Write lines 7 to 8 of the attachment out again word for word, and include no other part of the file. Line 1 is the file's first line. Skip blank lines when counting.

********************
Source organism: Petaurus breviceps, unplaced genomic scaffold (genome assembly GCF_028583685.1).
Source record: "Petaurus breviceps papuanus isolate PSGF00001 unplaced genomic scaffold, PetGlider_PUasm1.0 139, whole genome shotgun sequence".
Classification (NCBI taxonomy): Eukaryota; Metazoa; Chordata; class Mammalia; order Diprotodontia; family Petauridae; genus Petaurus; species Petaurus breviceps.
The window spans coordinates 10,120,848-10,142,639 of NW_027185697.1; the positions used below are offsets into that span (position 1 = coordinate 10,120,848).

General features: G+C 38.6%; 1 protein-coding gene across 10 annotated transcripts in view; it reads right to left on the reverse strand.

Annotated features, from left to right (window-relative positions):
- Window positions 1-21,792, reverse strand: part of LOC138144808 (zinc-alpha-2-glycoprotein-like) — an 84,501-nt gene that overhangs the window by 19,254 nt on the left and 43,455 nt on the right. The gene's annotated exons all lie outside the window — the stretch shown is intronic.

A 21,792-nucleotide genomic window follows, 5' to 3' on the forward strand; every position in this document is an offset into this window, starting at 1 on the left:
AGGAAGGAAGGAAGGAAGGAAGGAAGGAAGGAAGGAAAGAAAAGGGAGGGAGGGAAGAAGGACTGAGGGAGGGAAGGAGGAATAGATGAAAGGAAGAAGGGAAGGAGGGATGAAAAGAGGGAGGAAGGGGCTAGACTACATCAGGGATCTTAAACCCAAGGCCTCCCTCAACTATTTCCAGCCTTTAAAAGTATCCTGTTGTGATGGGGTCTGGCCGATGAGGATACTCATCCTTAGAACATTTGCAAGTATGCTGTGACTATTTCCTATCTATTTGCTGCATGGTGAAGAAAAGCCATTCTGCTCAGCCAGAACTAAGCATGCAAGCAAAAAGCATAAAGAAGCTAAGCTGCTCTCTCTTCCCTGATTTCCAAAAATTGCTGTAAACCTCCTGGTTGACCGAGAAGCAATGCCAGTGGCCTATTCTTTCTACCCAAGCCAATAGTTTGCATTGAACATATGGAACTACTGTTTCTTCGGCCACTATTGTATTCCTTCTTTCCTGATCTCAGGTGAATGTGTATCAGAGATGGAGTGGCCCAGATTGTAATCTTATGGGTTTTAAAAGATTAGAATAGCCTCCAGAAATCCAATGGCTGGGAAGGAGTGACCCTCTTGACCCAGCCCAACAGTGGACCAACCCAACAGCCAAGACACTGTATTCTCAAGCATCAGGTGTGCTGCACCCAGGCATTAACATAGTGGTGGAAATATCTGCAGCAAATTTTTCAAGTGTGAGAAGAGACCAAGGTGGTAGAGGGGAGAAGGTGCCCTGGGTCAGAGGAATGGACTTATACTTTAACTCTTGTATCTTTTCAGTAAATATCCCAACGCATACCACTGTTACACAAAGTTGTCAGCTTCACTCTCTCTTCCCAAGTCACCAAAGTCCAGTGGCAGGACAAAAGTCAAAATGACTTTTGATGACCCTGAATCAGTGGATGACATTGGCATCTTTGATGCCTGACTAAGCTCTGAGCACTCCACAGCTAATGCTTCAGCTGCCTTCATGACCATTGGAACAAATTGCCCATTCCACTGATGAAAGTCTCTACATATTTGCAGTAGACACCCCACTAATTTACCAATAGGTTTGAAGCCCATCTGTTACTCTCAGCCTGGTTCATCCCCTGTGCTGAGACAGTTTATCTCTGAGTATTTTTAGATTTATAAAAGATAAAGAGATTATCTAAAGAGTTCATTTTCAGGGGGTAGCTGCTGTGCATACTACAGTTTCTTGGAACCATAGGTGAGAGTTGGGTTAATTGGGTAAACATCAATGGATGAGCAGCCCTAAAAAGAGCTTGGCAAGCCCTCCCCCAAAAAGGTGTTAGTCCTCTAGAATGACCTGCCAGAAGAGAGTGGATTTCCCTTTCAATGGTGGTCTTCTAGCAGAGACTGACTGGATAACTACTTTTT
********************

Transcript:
- Window positions 1-21,792, reverse strand: part of LOC138144808 (zinc-alpha-2-glycoprotein-like) — an 84,501-nt gene that overhangs the window by 19,254 nt on the left and 43,455 nt on the right. The gene's annotated exons all lie outside the window — the stretch shown is intronic.

A 21,792-nucleotide genomic window follows, 5' to 3' on the forward strand; every position in this document is an offset into this window, starting at 1 on the left: